** While at the memorial, appreciate the symbolism and pause to reflect on the human cost. The bright white structure that straddles the sunken ship has seven large apertures representing the date of the attack (December 7) and 21 windows symbolizing a 21-gun salute for the fallen crew of the Arizona. Oil droplets that still seep to the surface from the ship are called “black tears.” The most solemn things you will see are the sunken hull of the ship, which is visible just below the surface, and the names of the 1,177 dead crew members inscribed on the walls of the memorial’s shrine. You can toss flowers into the water to honor the fallen, but don't throw leis, since the strings are deemed hazardous to sea life.

** When you have finished your memorial tour and your exploration of the visitor center attractions, visit the USS Bowfin Submarine Museum & Park. It’d be a shame to miss it.

** Take the trolley to Ford Island and visit the Pacific Aviation Museum. The museum admission fee isn’t cheap ($15 in 2009), but this is no ordinary museum. It has, among other things, a huge former seaplane hangar that survived the December 7, 1941 attack, a 25,000-square-foot exhibit area, six interactive flight simulators, an authentic Japanese Zero in a diorama setting on the deck of the Japanese carrier Hiryu at dawn on December 7th, a light civilian plane that was airborne (and shot) during the attack, a P-40 fighter of the type airborne from Wheeler and Haleiwa Field on the day of the attack, a B-25B similar to one used on the Doolittle Raid on Japan in April 1942, an SBD Dauntless dive bomber, a Grumman Wildcat featured in a Guadalcanal diorama, and the Stearman N2S-3 trainer in which former President George H. Bush soloed.

** While on Ford Island you'd normally want to tour the Battleship Missouri, but that's not an option right now. The "Mighty Mo" has been in drydock since October 14 and will not be available for tours again until mid-January. The site now only sports a small visitor center with some exhibits. The Missouri is certainly worth a tour when you get the chance. World War II ended on September 2, 1945, when Japanese officials signed the Japanese Instrument of Surrender during a ceremony that took place on the deck of the battleship USS Missouri in Tokyo Bay. The Missouri was paired with the USS Arizona Memorial in Pearl Harbor to evocatively symbolize the beginning and end of America’s participation in World War II. To show proper respect for the sunken Arizona and its lost crew, a carefully deliberated decision resulted in the Missouri being positioned well back from the Arizona and with its bow facing the sunken ship.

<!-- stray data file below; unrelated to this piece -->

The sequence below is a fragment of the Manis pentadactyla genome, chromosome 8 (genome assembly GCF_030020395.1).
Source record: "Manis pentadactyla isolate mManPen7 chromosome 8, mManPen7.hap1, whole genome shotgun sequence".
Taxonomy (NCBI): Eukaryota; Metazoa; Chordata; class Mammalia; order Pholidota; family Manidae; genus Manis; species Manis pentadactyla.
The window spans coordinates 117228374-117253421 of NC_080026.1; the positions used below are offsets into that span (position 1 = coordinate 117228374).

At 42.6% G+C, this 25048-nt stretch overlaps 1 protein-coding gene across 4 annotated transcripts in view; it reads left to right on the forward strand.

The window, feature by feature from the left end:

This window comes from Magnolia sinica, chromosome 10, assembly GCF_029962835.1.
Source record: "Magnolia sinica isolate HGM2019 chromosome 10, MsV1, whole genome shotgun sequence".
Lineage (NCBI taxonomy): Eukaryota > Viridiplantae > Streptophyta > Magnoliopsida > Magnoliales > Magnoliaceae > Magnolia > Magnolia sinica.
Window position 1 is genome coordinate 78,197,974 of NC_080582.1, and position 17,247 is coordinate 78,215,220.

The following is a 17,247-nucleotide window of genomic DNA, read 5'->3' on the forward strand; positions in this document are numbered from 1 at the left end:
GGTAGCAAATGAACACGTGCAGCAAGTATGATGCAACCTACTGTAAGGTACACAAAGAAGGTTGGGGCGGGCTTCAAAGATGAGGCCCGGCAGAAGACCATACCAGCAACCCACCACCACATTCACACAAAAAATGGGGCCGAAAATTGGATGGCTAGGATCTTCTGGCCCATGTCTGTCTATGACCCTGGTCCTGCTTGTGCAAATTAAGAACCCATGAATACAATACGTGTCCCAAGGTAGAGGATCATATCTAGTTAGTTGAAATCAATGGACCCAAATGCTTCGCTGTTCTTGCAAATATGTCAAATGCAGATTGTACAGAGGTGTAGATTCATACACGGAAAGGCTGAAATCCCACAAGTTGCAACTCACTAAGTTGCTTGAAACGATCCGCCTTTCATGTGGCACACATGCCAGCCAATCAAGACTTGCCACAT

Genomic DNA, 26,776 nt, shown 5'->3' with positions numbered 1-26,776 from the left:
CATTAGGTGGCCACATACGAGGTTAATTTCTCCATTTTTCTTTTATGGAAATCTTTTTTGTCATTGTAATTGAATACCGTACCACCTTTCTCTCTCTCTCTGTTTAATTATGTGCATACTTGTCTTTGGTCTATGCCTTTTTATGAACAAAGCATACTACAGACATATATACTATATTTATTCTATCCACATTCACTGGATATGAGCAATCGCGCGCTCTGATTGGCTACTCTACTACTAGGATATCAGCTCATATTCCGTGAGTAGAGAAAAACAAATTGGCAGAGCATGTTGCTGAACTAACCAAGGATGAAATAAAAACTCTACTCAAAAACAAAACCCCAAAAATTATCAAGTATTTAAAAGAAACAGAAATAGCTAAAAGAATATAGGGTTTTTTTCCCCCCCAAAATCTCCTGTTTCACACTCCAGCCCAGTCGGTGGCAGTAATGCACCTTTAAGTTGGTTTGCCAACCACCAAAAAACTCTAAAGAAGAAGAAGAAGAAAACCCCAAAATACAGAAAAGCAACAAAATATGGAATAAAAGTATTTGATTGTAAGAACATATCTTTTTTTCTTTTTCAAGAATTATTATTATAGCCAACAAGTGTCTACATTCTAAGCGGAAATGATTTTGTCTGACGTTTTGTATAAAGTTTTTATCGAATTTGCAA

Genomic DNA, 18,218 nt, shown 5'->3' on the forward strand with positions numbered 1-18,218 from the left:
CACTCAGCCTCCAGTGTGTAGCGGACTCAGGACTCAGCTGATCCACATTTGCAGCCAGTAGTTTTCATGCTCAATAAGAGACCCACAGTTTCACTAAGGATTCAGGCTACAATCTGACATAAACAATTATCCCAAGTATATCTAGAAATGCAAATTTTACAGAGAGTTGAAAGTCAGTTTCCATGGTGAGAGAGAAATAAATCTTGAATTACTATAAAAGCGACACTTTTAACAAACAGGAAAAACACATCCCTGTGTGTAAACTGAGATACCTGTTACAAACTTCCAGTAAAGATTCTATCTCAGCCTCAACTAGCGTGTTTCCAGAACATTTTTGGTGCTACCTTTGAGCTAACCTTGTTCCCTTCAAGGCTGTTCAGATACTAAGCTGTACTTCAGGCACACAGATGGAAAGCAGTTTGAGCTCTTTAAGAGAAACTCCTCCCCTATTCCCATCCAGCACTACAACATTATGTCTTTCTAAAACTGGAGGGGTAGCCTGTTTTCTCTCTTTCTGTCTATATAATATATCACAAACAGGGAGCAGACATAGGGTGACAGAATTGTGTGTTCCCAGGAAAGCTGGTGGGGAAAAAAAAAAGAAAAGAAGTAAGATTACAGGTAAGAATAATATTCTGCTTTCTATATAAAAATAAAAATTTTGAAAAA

Postscript: Although the USS Arizona was symbolically “re-commissioned” on March 7, 1950, when it was equipped with a flagpole recovered from the sunken vessel, the Arizona is not a commissioned U.S. Navy vessel like the USS Constitution (“Old Ironsides”) is. However, the flag that flies at the USS Arizona Memorial is treated as though it were flying on a commissioned vessel. This means that the memorial's flag is flown at half-mast when commissioned ships fly theirs at half-mast, which will be the case today. President Obama has proclaimed December 7, 2009 as National Pearl Harbor Remembrance Day, and flags have been ordered to half-staff throughout the day in honor of those who died as a result of their service at Pearl Harbor.


For detailed information, visit the U.S.S. Arizona Memorial website. For relevant maps, visit this site.


Pacific Historic Parks is a Congressionally-authorized non-profit tasked to support the interpretation, research and related visitor service activities of the National Park Service at World War II Valor in the Pacific National Monument and three other sites across the Pacific region (Kalaupapa National Historic Park, War in the Pacific National Historical Park, and American Memorial Park [Northern Mariana Islands, Saipan]). Pacific Historic Parks makes interpretive and educational materials available to park visitors for sale through their bookstores, mail order, and membership programs. The income from these sales is used to support the research, interpretation, and conservation programs of the National Park Service.


My thanks to Lawrence, who reminded me that the Battleship Missouri has been in drydock since mid-October and will not be available for tours again until mid-January. Bob Janiskee

not “Day That Will Live in Infamy.” but "a date which will live in infamy"

The speech's "infamy" line is often misquoted as "a day that will live in infamy". However, Roosevelt quite deliberately chose to emphasize the date—December 7, 1941—rather than the day of the attack

[Thanks; the mistake has been repaired. Ed.]

As many of you know, the members of the NPS Submerged Resources Center (formerly the Submerged Cultural Resources Unit) have mapped the USS Arizona and done detailed drawings of how it lies in the harbor. Out of respect for the sailors and marines who lost their lives that day, NPS divers have never entered the ship, believing that the final resting place of so many merited special respect.

Rick Smith